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Over-Easy Like Sunday Morning

11 New Orleans brunches

Cheryl Gerber

Whether you’re the kind of person to wake early on a Sunday morning ready to greet the day after a great night’s sleep or the kind who wakes late and a little groggy from too much weekend fun, there’s one thing that every Sunday riser in New Orleans can look forward to. No, I’m not talking about the Saints – I’m talking about Sunday brunch, the relaxed, morning-into-afternoon meal that brings friends and families together over an array of savory and sweet dishes and eye-opening cocktails you might skip at such an hour on any other day.

Whether you want classics like eggs Benedict or French toast as they’ve been prepared for decades, or you seek new spins that highlight local, seasonal ingredients like crawfish or Creole tomatoes, local brunch menus deliver on all levels. Between festivals, graduations, Mother’s Day and weddings, May brings a lot of reasons to celebrate over food, and brunch is the perfect celebratory meal. This month, we’ve checked in with several area restaurants with their own take on the beloved tradition.
 

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Brown Butter Southern Kitchen and Bar

231 N. Carrollton Ave., Suite C, 609-3871, BrownButterRestaurant.com
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From its unassuming location in Mid-City at the corner of Bienville Street and Carrollton Avenue, Brown Butter Southern Kitchen & Bar has been growing its audience and reputation over the past two years with a distinctly Southern menu that its founders claim covers “the low country to Cajun country,” as evidenced by the Beef Short Ribs, Chicken & Waffle and Shrimp & Grits brunch entrées. Delights of the menu include the Brunch Burger and Crab Mac & Cheese, both of which were recently featured on the Food Network’s “Burgers, Brew & ’Que” hosted by Michael Symon. The burger is an eight-ounce brisket and short rib blend with melted double cream brie cheese, bacon and onion marmalade, arugula and a fried egg. The Iron Chef gushed over the Crab Mac & Cheese with its pimento cheese mornay, crunchy topping and chives.
 


Crabby mac and cheese from Brown Butter


According to Partner Simon Beck, the Green Tomato & Crab Benny is a favorite of Brown Butter’s brunch crowd, and features fried green tomatoes and crab meat served on a hoecake with poached eggs and finished with hollandaise.

“Our guests like our twists on traditional brunch fare and our staff loves being able to sell a product that they can stand behind,” says Beck. “What we’ve heard time and again from our guests is how they can’t believe the type of food that comes out of our little kitchen at a restaurant housed in a strip mall.”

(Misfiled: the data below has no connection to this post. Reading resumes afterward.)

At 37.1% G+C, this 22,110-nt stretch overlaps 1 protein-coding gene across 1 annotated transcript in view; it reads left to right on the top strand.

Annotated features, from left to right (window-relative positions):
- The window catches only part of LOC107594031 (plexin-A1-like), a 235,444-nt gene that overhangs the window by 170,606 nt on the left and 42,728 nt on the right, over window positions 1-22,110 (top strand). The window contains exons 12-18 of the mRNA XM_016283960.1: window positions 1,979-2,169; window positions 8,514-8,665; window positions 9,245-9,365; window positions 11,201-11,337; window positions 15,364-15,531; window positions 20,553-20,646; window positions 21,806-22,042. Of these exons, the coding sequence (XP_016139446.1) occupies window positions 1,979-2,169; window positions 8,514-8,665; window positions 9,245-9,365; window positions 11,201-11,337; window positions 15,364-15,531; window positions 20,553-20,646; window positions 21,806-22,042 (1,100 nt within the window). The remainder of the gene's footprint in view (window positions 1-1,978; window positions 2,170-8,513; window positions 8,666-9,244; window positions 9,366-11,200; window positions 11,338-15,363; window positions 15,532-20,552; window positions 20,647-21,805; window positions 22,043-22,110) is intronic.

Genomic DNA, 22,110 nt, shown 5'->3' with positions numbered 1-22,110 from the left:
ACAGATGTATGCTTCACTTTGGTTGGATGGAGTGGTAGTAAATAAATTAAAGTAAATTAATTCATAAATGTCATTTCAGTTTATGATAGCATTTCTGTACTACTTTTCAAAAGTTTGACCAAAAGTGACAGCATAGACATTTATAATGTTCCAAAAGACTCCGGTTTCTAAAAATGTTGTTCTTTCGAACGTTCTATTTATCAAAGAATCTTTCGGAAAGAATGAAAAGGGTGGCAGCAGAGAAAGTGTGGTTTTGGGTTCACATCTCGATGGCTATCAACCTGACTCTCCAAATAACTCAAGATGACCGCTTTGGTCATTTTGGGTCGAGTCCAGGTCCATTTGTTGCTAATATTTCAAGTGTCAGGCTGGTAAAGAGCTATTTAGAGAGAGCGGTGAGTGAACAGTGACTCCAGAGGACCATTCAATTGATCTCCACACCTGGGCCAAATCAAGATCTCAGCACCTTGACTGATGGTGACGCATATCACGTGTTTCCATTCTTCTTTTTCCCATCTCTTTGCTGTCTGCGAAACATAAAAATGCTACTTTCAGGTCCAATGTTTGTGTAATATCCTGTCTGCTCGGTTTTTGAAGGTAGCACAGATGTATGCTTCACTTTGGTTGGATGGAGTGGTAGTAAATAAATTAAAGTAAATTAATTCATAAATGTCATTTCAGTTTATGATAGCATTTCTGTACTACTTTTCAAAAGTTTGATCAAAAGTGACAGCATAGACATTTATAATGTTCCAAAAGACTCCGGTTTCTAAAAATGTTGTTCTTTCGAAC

Brown Butter takes reservations for Saturday and Sunday brunch via OpenTable. The Mid-City location is convenient to both the Fair Grounds and Bayou Boogaloo on Bayou St. John.
 

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SoBou

310 Chartres St., 552-4095, SoBouNola.com

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Serving up music with food is part of the New Orleans tradition – hence the many jazz brunches featuring Dixieland favorites. A couple restaurants are bucking the trend, subbing out Dixieland for – at least in one case – a spicier offering.

“SoBou hosts Burlesque Brunch – or as we like to call it, ‘Legs and Eggs’– featuring world-famous burlesque dancer Bella Blue performing to live jazz by The Dapper Dandies,” says Lelia Lambert, GM. “New Orleans has a long history with burlesque dancing; our city was a hotspot from the 1940s-’60s. Not to be outdone by the show, chef Juan Carlos Gonzalez features a three-course prix fixe menu,” says Lambert.

To complement the dancing, chef Carlos always offers a signature Legs & Eggs dish, with a changing “leg” component: rabbit legs, softshell crab legs, chicken legs, frog legs, etc.

Burlesque Brunch can be a boozy brunch if you like, and the SoBou-zy Brunch Hooch Punch is served in a giant flask for the whole table to share. Bar Chef Laura Bellucci’s eye-opener menu also includes the Honey Buzz Milk Punch, the Commander’s Palace Bloody Mary and sparkling cocktails.
 

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Tableau

616 St. Peter St., 934-3463, TableauFrenchQuarter.com

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On the edge of Jackson Square, Dickie Brennan & Co.’s Tableau offers a new take on the traditional jazz brunch with Brass Brunch, Saturdays and Sundays 10 a.m.-3 p.m. A brass band moves about the restaurant playing spirited contemporary and classic songs.

“Our brunch service is a nice change of pace for our guests and staff alike. Live entertainment and unique food and drink give us all a reason to look forward to the weekend,” says Chris Esteve, GM. Chef John Martin puts his spin on the classics, such as an eggs Benedict made with sautéed Chisesi ham and topped with fried Louisiana oysters. According to Esteve, guests regularly return for Tableau’s croque madame, which also features local Chisesi ham with gruyère on brioche with a fried egg and mornay sauce. “It’s over the top delicious,” he says.